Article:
Mr. Hymas argues that most perpetuals issued by banks are a different animal because the 2022 regulatory deadline is almost like a drop-dead date for redemption. In fact, he regards them as being nearly as good as retractable preferred shares, which have a preset date for redemption.

Retractables are considered a desirable kind of preferred share because they offer an escape hatch that perpetuals lack.

The term "deemed retractable" has been coined by Mr. Hymas to describe bank perpetuals that he expects to be redeemed by 2022. An example of this type of share from his recommended list is Royal Bank of Canada Series AD, which have a dividend yield of about 4.6 per cent based on a share price of $24.37. If you hold until redemption at $25, your total return (share price gain plus dividends) is a littler bit higher.

There's some uncertainty right now about whether insurance companies will be bound by the same rules as banks on preferred shares. Mr. Hymas thinks they will be, and he therefore suggests insurance company perpetuals as another potential landing spot for people selling bank-issued rate resets.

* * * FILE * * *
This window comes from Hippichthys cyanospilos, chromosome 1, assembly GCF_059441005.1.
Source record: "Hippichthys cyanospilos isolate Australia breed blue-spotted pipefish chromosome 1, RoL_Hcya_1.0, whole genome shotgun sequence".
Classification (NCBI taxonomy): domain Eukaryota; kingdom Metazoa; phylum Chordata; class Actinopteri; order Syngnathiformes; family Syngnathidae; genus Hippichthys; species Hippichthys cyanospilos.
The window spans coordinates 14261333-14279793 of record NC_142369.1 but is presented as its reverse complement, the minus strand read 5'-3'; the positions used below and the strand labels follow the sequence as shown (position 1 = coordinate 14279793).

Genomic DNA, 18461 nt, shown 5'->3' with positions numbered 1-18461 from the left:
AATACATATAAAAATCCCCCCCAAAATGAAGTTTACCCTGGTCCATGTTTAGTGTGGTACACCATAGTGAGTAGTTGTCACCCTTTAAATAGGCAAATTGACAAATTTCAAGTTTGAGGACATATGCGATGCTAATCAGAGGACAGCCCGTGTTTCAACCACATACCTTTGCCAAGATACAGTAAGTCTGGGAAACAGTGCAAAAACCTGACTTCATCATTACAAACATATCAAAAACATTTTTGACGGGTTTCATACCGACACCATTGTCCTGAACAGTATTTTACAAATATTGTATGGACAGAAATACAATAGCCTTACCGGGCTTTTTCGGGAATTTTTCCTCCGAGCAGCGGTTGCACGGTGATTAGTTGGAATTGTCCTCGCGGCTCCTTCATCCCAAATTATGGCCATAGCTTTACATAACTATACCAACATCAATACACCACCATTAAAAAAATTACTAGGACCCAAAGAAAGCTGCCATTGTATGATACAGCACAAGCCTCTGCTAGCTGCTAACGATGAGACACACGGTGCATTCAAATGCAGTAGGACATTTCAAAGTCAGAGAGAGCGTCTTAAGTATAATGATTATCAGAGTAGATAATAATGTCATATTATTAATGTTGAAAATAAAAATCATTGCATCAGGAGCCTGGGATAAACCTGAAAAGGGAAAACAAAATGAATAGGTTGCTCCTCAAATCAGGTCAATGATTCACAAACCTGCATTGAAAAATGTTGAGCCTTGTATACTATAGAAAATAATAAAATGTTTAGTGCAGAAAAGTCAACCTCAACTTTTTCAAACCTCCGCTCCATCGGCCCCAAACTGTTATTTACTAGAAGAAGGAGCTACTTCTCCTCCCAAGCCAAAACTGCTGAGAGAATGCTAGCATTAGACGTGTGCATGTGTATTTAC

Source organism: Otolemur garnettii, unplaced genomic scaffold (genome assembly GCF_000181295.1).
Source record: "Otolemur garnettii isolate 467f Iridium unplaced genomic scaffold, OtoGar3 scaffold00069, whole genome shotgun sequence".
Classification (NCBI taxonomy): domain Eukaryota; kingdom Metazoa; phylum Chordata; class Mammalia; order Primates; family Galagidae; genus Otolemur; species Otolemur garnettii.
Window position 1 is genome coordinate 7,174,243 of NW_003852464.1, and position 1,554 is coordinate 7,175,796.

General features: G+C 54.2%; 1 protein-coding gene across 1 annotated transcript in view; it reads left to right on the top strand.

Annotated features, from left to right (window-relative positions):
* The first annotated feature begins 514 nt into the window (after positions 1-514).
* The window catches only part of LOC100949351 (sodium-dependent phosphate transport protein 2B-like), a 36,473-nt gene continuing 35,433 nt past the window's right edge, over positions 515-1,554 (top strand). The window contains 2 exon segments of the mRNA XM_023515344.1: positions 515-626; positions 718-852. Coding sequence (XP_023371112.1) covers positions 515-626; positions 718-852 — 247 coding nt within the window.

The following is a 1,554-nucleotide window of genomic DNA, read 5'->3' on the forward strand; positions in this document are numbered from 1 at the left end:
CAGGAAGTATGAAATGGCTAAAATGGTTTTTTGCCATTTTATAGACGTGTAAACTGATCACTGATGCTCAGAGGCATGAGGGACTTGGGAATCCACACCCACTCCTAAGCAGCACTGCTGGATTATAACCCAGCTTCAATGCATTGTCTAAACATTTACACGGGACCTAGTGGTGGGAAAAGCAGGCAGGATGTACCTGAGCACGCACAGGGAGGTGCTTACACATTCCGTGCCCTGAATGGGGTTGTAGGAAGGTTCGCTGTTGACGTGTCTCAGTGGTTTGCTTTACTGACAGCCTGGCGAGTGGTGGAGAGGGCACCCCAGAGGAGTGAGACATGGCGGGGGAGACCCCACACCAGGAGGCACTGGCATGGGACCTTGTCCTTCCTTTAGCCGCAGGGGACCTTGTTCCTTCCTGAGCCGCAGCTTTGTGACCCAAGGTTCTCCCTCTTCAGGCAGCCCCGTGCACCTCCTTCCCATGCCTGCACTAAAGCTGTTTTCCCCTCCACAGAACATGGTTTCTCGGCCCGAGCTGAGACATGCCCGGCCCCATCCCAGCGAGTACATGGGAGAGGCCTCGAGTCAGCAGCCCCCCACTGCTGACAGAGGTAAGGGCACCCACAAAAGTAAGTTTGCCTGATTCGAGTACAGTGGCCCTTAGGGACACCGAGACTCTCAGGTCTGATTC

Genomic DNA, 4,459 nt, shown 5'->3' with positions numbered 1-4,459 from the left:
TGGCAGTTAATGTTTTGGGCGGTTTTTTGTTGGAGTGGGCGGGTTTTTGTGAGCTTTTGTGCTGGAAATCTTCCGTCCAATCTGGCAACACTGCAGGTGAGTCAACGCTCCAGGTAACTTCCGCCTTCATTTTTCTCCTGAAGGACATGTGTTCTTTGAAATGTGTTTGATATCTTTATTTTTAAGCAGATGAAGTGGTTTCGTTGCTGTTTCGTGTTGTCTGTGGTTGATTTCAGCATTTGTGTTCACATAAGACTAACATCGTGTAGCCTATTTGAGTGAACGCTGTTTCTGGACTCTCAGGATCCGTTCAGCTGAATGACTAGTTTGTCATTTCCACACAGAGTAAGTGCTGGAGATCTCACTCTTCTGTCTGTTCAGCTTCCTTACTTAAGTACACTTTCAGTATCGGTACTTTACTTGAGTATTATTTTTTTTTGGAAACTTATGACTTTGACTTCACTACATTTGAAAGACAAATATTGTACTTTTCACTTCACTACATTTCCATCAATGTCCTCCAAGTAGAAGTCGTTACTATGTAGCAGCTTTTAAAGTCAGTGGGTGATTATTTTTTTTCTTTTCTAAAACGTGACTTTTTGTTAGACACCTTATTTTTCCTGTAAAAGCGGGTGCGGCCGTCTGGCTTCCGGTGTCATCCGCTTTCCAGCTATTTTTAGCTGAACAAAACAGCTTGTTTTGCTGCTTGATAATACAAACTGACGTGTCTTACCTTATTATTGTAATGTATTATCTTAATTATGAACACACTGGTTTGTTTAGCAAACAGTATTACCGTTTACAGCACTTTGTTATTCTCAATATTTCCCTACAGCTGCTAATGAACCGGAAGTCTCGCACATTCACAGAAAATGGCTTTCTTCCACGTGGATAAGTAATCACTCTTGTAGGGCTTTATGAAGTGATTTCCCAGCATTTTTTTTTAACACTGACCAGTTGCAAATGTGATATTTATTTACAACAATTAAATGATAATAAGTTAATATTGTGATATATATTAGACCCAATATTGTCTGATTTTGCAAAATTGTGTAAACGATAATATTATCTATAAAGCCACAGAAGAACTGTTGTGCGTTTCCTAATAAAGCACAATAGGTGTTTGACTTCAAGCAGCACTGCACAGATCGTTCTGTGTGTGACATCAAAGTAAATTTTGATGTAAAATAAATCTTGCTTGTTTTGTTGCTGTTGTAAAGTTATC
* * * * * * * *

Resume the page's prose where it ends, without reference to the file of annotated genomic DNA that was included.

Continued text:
An example from his recommended list is the Great-West Lifeco Inc. Series I, which have a current yield of 5 per cent based on a price of $22.46. In his May newsletter, Mr. Hymas projected the yield based on a $25 redemption in 2022 at 6.25 per cent.

Another money manager who sees benefits in selling bank rate resets now is Ric Palombi, fixed-income portfolio manager at McLean & Partners in Calgary. What to buy as a replacement? He suggests floating-rate preferred shares issued by BCE Inc.

Floating-rate preferreds have their dividends adjusted at regular intervals to reflect up or down moves in a reference interest rate, usually the prime rate at the major banks. This feature makes them the preferred-share world's answer for investors who are worried about rising interest rates.

"To me, it makes tremendous sense to swap [bank rate resets]for something like a BCE floater," Mr. Palombi said. "If by chance the Bank of Canada starts raising interest rates very aggressively in the next six to nine months, then I'm way ahead of the game."

BCE has several series of floating-rate preferred shares, but Mr. Palombi likes Series AH and Series Y, both of which have a current yield of 3.1 per cent. Both are paying 100 per cent of the prime rate. A non-financial floating-rate preferred share suggested by Mr. Palombi is Brookfield Asset Management's Series 8, which is also paying 100 per cent of prime and has a yield of 3.2 per cent.

Tempted to go for something with a higher yield? Yellow Media preferred shares currently have yields in the 4.7-to-10-per-cent range, a reflection of investor concern about the company's financial prospects.